The “shame bully” started to raise her voice around the time I was blending smoothies and called the girls for breakfast.
My to-do list seemed to grow exponentially by the day: doctors and specialist appointments, contractors and house projects, kids’ activities, and all that accompanies parenthood and one gearing up for another geographical move this summer. With the more pressing charge of schlepping my girls out the door and off to school, it made for really lousy timing for the limiting voice to fill my mind.
The words of the “shame bully” typically sound something like this:
I’m not talented enough, or
No one gets me, or
I’ll never write in the way I dream about writing, or
He’ll get bored and leave me one of these days, or
I can't hack this mom gig.
I could go on and on about the various onslaughts happening in my inner world on a semi-regular basis. Some days, the “shame bully” wags her finger faster—her words are more brash and pointed; other days, her presence is more discreet with whispered tones.
I checked in with my body in to gauge where her words were landing physically. (The more I learn about and marvel at how intricately woven and connected we humans are—the physical impacting the mental, emotional, spiritual, and vice versa—the more I want to lean into the entire experience, even if it feels "uncomfortable").
In those moments when “shame bully” was flexing her muscles and casting frowns, my chest was heavy, my gut churned, and my mind swirled.
With my eyes closed, I took a deep inhale and prayed.
God, love me through this, please.
I visualized His love, light, and peace coursing throughout my heart, mind, and body.
It was all I had time to do in that moment before we rushed out the door.
Later that day, "shame bully's" voice returned, but so did someone else’s: Stuart Smalley.
Yes, Stuart Smalley as in the Saturday Night Live self-help character of the 1990s who would end his program with the affirming words: “I’m good enough, I’m smart enough, and doggone it, people like me."
While Stuart exhibited zero qualms about affirming himself, practicing "self-love" and "self-friendship" has felt foreign to me for the majority of my life thus far. Not only did I not practice showing love and friendship toward myself, but somewhere along the way, I latched onto some theologically incomplete views in my faith, in part contributing to what has been a lifelong battle with low self-esteem, co-dependent relationships, addiction, and an ever-continuous dialogue with the “shame bully."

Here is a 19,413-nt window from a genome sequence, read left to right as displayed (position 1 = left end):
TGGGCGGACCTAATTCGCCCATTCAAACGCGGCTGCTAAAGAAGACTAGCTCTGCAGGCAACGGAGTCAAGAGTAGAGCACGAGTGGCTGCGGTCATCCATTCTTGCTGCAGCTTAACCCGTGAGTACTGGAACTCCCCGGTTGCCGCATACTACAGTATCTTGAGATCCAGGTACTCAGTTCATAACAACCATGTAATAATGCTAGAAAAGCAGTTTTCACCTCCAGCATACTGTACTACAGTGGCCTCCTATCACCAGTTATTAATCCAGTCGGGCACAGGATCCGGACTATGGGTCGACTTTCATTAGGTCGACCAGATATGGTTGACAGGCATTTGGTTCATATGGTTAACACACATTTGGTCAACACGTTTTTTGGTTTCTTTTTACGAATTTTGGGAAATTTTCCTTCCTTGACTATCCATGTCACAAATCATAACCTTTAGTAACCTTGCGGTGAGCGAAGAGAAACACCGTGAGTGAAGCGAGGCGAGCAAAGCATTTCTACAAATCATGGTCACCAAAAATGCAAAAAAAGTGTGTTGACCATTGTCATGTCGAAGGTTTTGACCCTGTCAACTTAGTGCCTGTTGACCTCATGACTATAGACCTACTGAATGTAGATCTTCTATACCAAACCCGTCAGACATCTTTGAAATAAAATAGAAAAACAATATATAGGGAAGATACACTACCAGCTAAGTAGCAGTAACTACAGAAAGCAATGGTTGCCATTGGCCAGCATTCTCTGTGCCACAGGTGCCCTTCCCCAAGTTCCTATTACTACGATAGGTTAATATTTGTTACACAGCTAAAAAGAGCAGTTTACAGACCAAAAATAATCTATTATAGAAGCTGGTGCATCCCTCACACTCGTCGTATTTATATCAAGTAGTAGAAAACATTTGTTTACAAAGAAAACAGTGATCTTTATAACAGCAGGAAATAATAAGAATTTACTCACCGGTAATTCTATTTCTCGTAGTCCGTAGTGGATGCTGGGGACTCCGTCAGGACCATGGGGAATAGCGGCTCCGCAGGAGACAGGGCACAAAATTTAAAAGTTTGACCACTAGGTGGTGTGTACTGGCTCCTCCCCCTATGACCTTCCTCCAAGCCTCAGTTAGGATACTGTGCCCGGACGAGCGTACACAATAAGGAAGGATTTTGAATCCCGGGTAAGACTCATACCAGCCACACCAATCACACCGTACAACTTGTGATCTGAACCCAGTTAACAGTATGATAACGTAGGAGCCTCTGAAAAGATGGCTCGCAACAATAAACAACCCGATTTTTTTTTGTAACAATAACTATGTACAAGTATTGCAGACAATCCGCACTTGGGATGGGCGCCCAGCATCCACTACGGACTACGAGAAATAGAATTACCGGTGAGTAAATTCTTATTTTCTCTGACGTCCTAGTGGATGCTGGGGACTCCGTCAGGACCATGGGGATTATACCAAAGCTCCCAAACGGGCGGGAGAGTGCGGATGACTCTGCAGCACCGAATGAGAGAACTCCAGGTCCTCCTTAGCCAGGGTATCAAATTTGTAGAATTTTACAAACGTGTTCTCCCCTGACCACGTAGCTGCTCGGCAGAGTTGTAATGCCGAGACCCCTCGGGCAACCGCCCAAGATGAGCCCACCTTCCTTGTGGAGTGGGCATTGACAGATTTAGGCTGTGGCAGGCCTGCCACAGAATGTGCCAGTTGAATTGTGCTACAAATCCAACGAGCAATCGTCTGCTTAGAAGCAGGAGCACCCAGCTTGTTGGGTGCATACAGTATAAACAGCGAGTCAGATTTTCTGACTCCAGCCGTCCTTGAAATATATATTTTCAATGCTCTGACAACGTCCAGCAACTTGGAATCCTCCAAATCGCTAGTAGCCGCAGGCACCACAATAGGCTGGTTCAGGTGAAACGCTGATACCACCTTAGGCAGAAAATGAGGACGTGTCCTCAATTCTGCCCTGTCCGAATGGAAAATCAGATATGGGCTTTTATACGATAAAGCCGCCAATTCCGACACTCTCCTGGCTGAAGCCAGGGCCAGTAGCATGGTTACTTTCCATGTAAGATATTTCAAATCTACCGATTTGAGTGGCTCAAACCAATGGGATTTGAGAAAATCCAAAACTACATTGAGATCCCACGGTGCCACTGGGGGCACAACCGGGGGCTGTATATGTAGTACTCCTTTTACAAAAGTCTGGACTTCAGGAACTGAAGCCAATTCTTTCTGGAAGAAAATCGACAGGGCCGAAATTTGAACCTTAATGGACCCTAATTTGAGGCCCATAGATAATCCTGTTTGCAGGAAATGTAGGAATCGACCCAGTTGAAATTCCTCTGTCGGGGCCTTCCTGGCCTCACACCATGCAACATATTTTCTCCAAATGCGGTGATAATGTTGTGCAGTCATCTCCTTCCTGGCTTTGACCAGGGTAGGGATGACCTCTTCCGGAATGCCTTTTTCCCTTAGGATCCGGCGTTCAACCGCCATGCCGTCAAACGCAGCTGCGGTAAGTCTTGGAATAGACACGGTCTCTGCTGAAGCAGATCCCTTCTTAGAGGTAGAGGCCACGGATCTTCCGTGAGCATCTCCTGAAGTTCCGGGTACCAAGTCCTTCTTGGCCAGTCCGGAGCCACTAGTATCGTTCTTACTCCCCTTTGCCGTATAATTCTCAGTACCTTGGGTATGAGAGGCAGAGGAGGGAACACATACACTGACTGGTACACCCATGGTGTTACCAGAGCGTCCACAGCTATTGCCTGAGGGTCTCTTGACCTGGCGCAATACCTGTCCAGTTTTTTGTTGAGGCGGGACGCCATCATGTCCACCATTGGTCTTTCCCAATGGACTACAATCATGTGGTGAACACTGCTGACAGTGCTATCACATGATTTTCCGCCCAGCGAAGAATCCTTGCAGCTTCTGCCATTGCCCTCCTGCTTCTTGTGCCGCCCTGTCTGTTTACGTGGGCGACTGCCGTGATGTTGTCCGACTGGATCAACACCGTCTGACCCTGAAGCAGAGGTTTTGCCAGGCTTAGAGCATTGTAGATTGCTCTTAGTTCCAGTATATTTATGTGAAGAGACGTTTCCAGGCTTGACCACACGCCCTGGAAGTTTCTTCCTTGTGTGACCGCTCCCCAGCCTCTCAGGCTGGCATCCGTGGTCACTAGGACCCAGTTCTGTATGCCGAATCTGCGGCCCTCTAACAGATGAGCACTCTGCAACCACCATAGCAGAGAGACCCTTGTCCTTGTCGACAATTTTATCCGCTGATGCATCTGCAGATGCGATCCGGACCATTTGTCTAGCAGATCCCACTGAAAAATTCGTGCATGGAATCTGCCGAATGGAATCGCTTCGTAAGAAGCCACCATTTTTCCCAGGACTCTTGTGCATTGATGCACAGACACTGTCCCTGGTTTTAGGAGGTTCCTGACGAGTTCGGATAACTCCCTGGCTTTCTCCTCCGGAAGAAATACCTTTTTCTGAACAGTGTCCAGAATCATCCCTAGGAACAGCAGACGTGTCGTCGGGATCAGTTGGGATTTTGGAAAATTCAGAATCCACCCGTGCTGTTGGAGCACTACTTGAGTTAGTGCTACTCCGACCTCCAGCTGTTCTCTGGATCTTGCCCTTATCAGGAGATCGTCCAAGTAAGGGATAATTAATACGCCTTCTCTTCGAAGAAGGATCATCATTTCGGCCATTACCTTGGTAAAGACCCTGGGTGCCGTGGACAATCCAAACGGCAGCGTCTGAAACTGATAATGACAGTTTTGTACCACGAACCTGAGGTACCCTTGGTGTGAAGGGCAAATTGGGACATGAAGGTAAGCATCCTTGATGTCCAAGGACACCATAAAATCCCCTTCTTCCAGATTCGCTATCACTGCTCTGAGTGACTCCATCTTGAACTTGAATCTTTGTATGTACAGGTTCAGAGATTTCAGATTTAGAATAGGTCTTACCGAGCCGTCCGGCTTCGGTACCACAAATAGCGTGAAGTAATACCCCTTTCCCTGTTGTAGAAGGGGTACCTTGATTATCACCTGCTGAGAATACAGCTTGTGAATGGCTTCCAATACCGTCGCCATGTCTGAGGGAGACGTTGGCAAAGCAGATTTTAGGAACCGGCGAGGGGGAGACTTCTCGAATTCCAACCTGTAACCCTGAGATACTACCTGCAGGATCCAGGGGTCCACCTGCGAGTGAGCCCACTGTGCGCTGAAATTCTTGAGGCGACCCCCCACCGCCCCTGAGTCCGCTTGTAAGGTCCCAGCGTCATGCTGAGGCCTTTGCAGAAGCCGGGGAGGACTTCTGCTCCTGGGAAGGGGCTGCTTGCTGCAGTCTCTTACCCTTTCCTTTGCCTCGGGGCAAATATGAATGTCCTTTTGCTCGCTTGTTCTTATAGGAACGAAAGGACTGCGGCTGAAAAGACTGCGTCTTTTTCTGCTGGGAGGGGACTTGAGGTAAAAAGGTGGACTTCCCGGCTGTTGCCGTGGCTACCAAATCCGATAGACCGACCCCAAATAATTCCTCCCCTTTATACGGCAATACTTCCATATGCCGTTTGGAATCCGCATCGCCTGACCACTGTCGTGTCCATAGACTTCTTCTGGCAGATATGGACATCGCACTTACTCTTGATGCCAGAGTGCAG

As I presently sift through the myriad of layers to my limiting words and beliefs, I'm uncovering ways self-love and self-friendship can be nurtured and cultivated in my life. They aren't contingent upon my performance, appearance, circumstances, or decisions.
Growth won't happen through mustering up some elusive, puffed-up version of myself.
And they definitely aren't tied to the validation of external sources—expanding or waning, dependent upon the words of humans like myself.
Instead, it’s about listening to the internal voice of Love and allowing it to frame and mold my perception of self. As I let Love lead, a relationship more connected with Love — one rooted deeper and lasting — begins to fill me and spill out to the world around me.
While this is the picture of love and friendship with self God is birthing within me, you may hold a different view because of your uniqueness, individual experiences and distinct ways of processing. But no matter where your view of self currently resides, I believe God wants you to respect and cherish yourself, because of who God made us to be: ones made in His image, with Spirit indwelling us.
Unraveling the "shame bully's" debasing voice happens when I grasp the truth that I am made in the image of God, filled with Love, and made with the source of all Love: it's an abiding love implanted in the One who created love.
When you doubt, look at yourself in the mirror and say it out loud: "I am loved."
Ask the Spirit to give you fresh eyes to see yourself the way He sees you and a heart to absorb Love.
You are loved. You are loved, you are loved.